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Should you be buying Microsoft stock right now?


MicrosoftIt’s been a choppy few months for tech stocks including Microsoft (Microsoft Stock Quote, Chart, News NASDAQ:MSFT) which has nonetheless posted impressive gains over 2020. But it’s a case of too much too fast according to Christine Poole of GlobeInvest Capital Management, who thinks investors ought to wait for a better entry price.

“Microsoft is one of the technology names that we hold in our client portfolios. We like the growth their cloud business, their transition to a recurring revenue stream with Office 365, and many other divisions are doing well,” says Poole, CEO and managing director at GlobeInvest, who spoke on BNN Bloomberg on Thursday.

“I think at this price level I would wait for a pullback, maybe a five per cent pullback to buy it and start building a position. That’s what I’d be doing from new client money,” Poole said. “We definitely think that Microsoft is going to do well long term and we like their positioning in the areas they are in.”

“So, wait for that pullback and start nibbling at it,” Poole said.

Microsoft has been up and down in recent months, hitting an all-time high of $232 per share in early September but mostly trading between $200 and $220 in the weeks and months since.

That choppiness has been market-wide, where investors have had a number of uncertainties to deal with, from the ongoing COVID-19 pandemic and the virtual demolition of entire industries in the airlines and sports and entertainment sectors to the US elections and ongoing trade tensions with China. After a spring and summer that saw the S&P 500 post a rally for the ages, the index is now even for the past three months, while the tech-heavy NASDAQ is now down slightly from its early September peak.

The market more or less greeted Microsoft’s latest quarterly earnings in late October seemingly with a shrug, even as top and bottom lines beat estimates. MSFT’s fiscal first quarter 2020 saw net income climb 30 per cent year-over-year to $13.9 billion on revenue of $37.15 billion, while diluted EPS was $1.82 per share. Analysts had been expecting $1.54 per share on revenue of $35.72 billion.

The company saw growth across its segments where Productivity and Business Processes including Microsoft Office grew by 11 per cent to $12.3 billion, Intelligent Cloud services were up 20 per cent to $13.0 billion and hardware including Xbox and Surface in More Personal Computing was up six per cent to $11.8 billion.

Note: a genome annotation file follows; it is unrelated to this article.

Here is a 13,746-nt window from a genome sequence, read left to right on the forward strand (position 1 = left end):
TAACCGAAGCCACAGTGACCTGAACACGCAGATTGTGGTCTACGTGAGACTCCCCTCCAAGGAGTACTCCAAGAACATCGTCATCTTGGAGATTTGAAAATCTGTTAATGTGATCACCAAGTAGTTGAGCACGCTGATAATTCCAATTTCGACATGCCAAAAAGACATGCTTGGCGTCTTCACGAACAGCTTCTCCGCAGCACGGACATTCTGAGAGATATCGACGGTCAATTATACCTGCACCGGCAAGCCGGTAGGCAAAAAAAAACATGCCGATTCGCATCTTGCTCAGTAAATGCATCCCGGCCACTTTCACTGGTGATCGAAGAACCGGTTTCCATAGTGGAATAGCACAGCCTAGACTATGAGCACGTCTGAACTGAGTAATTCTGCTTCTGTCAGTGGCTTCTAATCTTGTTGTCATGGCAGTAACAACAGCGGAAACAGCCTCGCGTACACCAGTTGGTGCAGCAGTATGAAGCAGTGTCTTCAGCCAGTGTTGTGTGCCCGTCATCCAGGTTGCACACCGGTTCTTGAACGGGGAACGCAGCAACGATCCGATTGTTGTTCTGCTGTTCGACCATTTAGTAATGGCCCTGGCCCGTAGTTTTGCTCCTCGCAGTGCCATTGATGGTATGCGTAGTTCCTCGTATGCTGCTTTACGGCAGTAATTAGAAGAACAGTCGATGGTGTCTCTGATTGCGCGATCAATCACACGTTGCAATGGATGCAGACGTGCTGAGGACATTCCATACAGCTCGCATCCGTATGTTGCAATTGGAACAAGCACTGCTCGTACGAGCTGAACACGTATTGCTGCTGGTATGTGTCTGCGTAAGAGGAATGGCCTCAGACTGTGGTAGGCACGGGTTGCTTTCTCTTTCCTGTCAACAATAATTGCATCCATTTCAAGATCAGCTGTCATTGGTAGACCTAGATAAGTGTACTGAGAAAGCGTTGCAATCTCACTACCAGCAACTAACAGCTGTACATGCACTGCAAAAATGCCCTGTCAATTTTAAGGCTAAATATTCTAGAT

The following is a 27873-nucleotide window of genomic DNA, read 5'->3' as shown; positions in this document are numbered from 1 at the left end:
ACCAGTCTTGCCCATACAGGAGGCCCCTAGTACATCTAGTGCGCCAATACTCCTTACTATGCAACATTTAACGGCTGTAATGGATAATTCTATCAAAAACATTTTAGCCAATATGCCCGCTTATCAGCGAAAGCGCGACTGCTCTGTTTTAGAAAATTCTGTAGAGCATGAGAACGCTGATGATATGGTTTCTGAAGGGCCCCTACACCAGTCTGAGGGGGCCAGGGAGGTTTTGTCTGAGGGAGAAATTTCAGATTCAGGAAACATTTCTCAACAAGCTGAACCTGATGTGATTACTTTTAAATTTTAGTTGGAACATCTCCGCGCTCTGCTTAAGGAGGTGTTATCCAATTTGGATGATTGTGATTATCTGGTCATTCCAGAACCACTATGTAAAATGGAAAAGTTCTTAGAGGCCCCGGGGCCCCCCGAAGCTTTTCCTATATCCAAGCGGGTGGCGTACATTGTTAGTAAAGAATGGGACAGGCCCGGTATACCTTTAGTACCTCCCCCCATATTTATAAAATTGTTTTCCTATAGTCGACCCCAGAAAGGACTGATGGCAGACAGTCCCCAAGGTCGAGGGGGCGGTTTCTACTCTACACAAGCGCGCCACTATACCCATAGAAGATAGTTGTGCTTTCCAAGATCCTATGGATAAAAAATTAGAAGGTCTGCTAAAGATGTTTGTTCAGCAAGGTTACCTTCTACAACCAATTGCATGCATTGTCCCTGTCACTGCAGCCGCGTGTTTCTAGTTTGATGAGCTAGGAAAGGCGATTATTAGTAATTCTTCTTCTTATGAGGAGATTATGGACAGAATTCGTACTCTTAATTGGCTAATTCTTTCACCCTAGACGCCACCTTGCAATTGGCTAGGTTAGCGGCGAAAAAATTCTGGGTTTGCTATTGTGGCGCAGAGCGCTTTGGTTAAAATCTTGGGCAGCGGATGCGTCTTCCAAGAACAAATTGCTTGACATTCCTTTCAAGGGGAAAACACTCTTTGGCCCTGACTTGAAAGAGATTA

“The next decade of economic performance for every business will be defined by the speed of their digital transformation,” said Satya Nadella, CEO, in a press release. “We are innovating across our full modern tech stack to help our customers in every industry improve time to value, increase agility and reduce costs.”

But it was a muted outlook that seemingly resulted in a blasé market response, as management called for fiscal second quarter revenue between $39.5 and $40.4 billion, a touch below analysts’ consensus average at $40.43 billion.

Microsoft recently released new versions of its Xbox gaming consoles, the Series X and Series S, both with slightly more processing power and better graphics performance and in time for the crucial holiday season.

The new consoles are actually a big deal for Microsoft, according to John Freeman, vice president of equity research at CFRA who spoke on CNBC on October 27. “This platform that’s coming out is the first hardware architecture upgrade in eight years and I think people are really going to be wowed by the changes and improvement in realism and how it’s a much more immersive experience,” Freeman said.

Freeman has given Microsoft a “Strong Buy” rating, with the analyst saying, “My Strong Buy rating is based on fundamentals and the long-term prospects which I think are really improving [for Microsoft]. One of the things we’re seeing is that most of Microsoft’s revenue has gone from traditional to the cloud, which was a headwind to growth but is now a tailwind as those subscription revenues which are spread out over time kick in.”

After the fiscal Q1 numbers came out, Raymond James analyst Robert Majek also reiterated his “Strong Buy” rating on MSFT with a $235 per share price target. Majek said in an update to clients on October 28, “We remain very enthusiastic about the company’s long-term secular growth story as a dominant vendor that is consolidating IT spend and maintaining its strong competitive position as one of three leading hyperscale cloud vendors.”

Wedbush analyst Dan Ives gave an “Outperform” rating to the stock leading into the Q1 release, saying the COVID-inspired work-from-home environment will cause more companies to move to the cloud, thus benefitting Microsoft’s Azure.

“Azure’s cloud momentum is still in its early days of playing out within the company’s massive installed base and the Office 365 transition for both consumer/enterprise is providing growth tailwinds over the next few years,” Ives said.

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About The Author /

Jayson is a writer, researcher and educator with a PhD in political philosophy from the University of Ottawa. His interests range from bioethics and innovations in the health sciences to governance, social justice and the history of ideas.
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